Because whatever else one could say about the Charlie Hebdo staff and their work, the one thing it doesn’t do is chase you across the street, dodge two people politely insisting you stop, ignore the threat of police involvement, and confront you on camera while you try to mind your own business. It’s beyond easy to shrug off Charlie Hebdo; if one must reply, then one could always do it with words and ideas – much like I’m writing this to counter the careless half-baked statements of my own religious leader. That’s the distinction that Francis glossed over; notably it’s also a distinction that the Islamists do not acknowledge at all. So long as they judge the topic to be important enough, then there is a simple binary test – did you respect it or not? And if the answer is “not” then you may be killed for it.

Under Francis’ logic, I could say with all honesty that he had insulted the memory of the dead victims, and under that provocation I could slug him when he stepped off the plane. On those grounds alone, what he said is provably, logically dumb. And if the jihad took it as an insult, then they would blow up the plane before it landed.

Aldrin didn’t seek out this guy to sock him, even though he’s been preaching for years that the moon landings were faked. He reacted when he was sought out and harassed. Had someone taken copies of these cartoons and stuck them under the wiper blades of every car in a mosque parking lot, and then waited until prayer was over to try to stuff them into the hands of the worshippers, I would neither be surprised nor particularly angry if he got his lights punched out. That very notably is NOT what happened here. Far the reverse – Islamists have been carrying out a constant campaign of murder, intimidation, and conflict simply because such things happen to exist. Charlie Hebdo is not a provocation, but a response to a provocation.

The desire to think of civilization’s struggle with Islam as a mere tussle between brands of the same thing, distinct without a real difference, is morally and mentally blinding. It’s a much more visceral fight – a war launched against civilization itself by a centuries-old enemy, wearing a new costume and waving a new flag of supposed grievances. Giving them any sort of intellectual cover for their operations is a small treason against humanity. Likewise, any mental or moral ammunition to bolster our morale is a boon. In a strange way, those cartoons are more on the side of actual decency and respect than any of the weak-kneed refusals to print them or even mention them. A world where those things are tolerated is a safer and saner world, and using actual death and tyranny to silence them is to submit to the cruel and grim logic of barbarity.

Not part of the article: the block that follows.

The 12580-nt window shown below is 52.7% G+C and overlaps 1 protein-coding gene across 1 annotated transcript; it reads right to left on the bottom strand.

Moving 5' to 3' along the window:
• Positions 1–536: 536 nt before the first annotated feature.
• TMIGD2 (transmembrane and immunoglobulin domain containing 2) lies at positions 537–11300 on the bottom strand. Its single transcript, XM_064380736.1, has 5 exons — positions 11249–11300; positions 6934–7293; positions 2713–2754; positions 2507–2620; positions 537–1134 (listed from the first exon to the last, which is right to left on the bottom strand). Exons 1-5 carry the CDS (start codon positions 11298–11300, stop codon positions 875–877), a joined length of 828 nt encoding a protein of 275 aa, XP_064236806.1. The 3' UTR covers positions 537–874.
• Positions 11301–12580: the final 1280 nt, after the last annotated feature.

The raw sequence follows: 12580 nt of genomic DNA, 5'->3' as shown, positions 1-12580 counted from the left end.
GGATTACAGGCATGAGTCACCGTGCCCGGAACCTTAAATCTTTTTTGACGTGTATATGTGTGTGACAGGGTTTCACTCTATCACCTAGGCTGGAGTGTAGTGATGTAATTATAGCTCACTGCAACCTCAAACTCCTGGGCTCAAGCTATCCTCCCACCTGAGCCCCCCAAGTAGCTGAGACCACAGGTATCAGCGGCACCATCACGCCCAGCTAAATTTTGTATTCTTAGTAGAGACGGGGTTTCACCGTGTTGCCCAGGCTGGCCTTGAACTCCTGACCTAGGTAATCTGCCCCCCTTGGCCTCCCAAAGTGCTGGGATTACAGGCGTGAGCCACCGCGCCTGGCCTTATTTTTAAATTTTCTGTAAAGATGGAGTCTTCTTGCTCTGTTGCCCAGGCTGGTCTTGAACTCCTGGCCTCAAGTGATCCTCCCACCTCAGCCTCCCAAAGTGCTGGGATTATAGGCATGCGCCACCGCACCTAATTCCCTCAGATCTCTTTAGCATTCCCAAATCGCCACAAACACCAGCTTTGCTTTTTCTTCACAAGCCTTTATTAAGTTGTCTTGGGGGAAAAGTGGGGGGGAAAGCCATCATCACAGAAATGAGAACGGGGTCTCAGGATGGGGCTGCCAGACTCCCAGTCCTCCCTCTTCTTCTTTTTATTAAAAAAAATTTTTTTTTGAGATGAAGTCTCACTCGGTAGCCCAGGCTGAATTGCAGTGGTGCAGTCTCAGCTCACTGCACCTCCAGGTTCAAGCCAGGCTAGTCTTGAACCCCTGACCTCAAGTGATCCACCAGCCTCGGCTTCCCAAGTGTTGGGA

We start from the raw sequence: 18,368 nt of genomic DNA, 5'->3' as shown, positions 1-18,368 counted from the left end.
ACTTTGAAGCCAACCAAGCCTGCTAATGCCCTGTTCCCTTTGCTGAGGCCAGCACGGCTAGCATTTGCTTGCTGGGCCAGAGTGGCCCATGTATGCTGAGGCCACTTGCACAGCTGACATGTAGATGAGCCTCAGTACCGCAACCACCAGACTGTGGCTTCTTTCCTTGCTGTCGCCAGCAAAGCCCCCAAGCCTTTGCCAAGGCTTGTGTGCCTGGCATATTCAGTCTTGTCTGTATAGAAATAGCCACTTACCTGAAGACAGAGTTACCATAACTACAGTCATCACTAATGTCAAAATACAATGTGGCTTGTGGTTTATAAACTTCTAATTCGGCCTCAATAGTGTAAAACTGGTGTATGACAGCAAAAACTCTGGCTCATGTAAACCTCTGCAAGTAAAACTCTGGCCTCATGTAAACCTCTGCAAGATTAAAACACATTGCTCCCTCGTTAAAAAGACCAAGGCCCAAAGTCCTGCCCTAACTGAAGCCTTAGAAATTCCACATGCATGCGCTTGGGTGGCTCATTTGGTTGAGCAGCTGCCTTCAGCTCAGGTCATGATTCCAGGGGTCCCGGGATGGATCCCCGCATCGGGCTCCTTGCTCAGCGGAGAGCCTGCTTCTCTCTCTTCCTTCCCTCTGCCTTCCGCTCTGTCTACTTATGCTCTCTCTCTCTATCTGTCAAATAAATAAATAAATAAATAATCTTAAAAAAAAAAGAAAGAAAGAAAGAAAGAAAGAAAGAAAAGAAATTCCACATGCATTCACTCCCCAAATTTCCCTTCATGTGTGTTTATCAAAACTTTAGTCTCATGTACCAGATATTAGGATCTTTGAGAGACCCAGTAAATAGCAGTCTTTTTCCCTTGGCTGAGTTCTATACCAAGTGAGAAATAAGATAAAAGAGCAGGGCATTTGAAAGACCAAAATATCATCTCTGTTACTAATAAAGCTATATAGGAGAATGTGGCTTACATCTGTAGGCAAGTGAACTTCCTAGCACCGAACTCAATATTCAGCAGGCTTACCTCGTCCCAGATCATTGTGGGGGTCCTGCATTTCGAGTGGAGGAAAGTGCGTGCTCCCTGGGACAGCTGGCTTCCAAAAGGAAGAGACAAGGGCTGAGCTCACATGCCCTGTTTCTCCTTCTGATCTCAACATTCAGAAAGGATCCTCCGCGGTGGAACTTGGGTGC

And the band played on

The first album I ever owned was the soundtrack to Mary Poppins.

At the time nobody in the family knew what I was getting into. My folks just wanted something age-appropriate for me to listen to, and I thought it was cool that I had “my own record” to play. (My parents, understandably, didn’t want me fooling with their own collection, which has some standouts and rarities.)

It wasn’t all I had. My parents loved music, and I was given some pure kiddie albums too, some of the songs of which I can still hear in my mind nearly four decades later.¹ And my Dad loved superheroes and comics, so I got a series of spoken adventures on 45 featuring Superman, Batman, Green Lantern, and others. I remember those less clearly, but anyone who knows me can tell that they had an influence as well.

But it was the brilliance of Richard and Robert Sherman that wound up helping to hook me on musical scores and soundtracks. I own dozens of every description, from video games to movies and television, foreign and domestic. And this guest post over at Sarah Hoyt’s reminded me of those great times growing up and all the joy I’ve had since then listening to these wonderful compositions.